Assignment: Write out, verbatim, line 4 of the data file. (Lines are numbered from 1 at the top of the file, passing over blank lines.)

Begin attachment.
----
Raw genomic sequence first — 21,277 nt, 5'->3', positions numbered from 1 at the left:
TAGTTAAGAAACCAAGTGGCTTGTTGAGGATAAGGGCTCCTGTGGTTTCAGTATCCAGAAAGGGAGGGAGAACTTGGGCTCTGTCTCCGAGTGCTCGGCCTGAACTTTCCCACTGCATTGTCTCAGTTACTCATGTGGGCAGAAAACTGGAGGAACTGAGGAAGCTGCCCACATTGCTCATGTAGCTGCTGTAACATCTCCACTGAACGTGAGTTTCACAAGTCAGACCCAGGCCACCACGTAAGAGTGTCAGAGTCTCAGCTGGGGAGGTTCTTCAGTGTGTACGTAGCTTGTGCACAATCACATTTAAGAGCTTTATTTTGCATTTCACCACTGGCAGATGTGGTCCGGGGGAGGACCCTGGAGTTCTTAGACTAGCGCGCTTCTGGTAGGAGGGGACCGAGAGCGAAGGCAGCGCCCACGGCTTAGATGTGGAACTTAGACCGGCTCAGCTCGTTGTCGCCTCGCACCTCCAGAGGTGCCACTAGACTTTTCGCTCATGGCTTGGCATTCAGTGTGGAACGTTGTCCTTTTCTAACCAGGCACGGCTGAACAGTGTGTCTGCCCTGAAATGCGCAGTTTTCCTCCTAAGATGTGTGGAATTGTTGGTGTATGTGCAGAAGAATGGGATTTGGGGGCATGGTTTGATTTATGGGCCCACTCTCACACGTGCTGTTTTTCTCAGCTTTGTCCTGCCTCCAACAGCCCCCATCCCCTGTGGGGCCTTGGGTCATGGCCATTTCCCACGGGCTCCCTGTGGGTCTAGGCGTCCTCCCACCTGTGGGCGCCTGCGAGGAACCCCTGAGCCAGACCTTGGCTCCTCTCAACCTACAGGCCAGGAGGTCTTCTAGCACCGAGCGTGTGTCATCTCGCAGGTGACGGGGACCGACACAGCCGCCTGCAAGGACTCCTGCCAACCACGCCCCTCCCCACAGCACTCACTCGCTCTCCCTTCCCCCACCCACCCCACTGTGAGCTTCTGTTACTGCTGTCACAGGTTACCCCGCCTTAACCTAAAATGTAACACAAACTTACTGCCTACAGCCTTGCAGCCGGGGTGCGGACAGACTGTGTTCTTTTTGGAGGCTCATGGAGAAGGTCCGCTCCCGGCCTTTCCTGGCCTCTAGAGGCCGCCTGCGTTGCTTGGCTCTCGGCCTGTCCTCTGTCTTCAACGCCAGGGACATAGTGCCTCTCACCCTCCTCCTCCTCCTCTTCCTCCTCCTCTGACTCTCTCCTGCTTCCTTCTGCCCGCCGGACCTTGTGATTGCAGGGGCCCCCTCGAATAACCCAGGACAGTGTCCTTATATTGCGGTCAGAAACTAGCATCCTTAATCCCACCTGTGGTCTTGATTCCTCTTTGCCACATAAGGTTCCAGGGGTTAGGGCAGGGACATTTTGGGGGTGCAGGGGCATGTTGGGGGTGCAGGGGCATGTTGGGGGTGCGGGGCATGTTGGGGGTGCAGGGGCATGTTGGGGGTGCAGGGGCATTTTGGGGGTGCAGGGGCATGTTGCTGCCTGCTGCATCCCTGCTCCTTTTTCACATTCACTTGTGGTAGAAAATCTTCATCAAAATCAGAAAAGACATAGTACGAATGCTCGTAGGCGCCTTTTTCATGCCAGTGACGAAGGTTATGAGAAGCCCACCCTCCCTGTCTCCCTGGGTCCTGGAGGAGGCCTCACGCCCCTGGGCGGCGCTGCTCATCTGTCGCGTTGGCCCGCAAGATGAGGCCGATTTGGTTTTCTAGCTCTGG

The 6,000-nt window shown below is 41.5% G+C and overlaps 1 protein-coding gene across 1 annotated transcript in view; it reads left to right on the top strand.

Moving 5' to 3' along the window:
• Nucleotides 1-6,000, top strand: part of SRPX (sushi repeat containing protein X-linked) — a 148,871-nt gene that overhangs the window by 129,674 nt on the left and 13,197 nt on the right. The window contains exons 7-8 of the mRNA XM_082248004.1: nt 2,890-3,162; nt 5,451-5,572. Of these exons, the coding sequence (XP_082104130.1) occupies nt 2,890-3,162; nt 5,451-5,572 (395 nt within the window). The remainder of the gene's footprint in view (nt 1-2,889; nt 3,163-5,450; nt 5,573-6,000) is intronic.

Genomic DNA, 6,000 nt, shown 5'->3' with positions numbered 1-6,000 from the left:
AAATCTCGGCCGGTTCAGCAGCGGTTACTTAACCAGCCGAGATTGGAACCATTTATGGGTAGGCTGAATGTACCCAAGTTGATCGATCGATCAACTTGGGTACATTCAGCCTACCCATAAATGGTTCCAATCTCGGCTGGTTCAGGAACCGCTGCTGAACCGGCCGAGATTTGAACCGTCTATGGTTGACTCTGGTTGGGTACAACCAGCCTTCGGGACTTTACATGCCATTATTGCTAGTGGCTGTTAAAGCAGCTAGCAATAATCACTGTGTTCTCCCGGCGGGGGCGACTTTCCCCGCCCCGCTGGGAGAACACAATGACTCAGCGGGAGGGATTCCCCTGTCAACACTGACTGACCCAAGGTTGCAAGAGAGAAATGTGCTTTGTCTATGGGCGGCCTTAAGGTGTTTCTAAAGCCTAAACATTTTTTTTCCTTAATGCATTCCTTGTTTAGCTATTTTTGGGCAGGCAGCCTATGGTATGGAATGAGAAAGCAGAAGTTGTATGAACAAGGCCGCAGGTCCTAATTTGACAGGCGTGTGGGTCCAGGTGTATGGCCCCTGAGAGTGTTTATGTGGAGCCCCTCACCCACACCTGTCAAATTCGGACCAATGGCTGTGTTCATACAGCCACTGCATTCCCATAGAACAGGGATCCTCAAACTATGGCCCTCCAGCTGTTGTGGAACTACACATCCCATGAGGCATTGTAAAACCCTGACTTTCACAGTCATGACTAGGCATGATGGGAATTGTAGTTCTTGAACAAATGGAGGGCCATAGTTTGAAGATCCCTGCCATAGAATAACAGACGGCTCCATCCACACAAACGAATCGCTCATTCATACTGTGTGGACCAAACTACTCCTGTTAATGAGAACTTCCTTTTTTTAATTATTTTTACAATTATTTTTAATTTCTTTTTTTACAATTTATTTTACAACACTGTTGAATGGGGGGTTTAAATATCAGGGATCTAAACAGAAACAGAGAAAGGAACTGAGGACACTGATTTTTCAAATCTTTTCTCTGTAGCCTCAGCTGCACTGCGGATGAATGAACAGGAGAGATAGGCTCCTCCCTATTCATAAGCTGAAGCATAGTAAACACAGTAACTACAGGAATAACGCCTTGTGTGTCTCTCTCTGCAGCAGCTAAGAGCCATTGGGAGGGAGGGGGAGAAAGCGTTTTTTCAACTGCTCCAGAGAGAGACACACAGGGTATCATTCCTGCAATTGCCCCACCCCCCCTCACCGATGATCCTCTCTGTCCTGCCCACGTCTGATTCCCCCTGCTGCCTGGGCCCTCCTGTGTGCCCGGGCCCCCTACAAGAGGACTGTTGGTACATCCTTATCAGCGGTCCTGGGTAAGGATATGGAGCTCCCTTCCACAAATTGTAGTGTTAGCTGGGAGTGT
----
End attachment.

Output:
Moving 5' to 3' along the window: